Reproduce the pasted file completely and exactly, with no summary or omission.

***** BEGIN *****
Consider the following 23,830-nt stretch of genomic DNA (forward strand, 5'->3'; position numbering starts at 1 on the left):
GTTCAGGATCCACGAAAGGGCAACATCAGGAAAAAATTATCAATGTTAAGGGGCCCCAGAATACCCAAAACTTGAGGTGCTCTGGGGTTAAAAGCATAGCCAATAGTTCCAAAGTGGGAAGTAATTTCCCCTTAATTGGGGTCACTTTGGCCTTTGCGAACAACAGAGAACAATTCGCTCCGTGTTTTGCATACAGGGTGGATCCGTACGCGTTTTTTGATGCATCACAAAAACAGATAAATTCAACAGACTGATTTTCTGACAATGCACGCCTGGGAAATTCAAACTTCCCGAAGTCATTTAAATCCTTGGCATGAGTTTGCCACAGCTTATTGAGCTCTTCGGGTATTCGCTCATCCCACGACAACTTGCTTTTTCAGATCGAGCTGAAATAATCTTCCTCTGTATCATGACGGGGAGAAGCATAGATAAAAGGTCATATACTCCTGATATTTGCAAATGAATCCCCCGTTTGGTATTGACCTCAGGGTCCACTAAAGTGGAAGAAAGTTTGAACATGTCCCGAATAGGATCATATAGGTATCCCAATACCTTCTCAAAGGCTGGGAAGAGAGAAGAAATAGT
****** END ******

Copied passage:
Consider the following 23,830-nt stretch of genomic DNA (forward strand, 5'->3'; position numbering starts at 1 on the left):
GTTCAGGATCCACGAAAGGGCAACATCAGGAAAAAATTATCAATGTTAAGGGGCCCCAGAATACCCAAAACTTGAGGTGCTCTGGGGTTAAAAGCATAGCCAATAGTTCCAAAGTGGGAAGTAATTTCCCCTTAATTGGGGTCACTTTGGCCTTTGCGAACAACAGAGAACAATTCGCTCCGTGTTTTGCATACAGGGTGGATCCGTACGCGTTTTTTGATGCATCACAAAAACAGATAAATTCAACAGACTGATTTTCTGACAATGCACGCCTGGGAAATTCAAACTTCCCGAAGTCATTTAAATCCTTGGCATGAGTTTGCCACAGCTTATTGAGCTCTTCGGGTATTCGCTCATCCCACGACAACTTGCTTTTTCAGATCGAGCTGAAATAATCTTCCTCTGTATCATGACGGGGAGAAGCATAGATAAAAGGTCATATACTCCTGATATTTGCAAATGAATCCCCCGTTTGGTATTGACCTCAGGGTCCACTAAAGTGGAAGAAAGTTTGAACATGTCCCGAATAGGATCATATAGGTATCCCAATACCTTCTCAAAGGCTGGGAAGAGAGAAGAAATAGT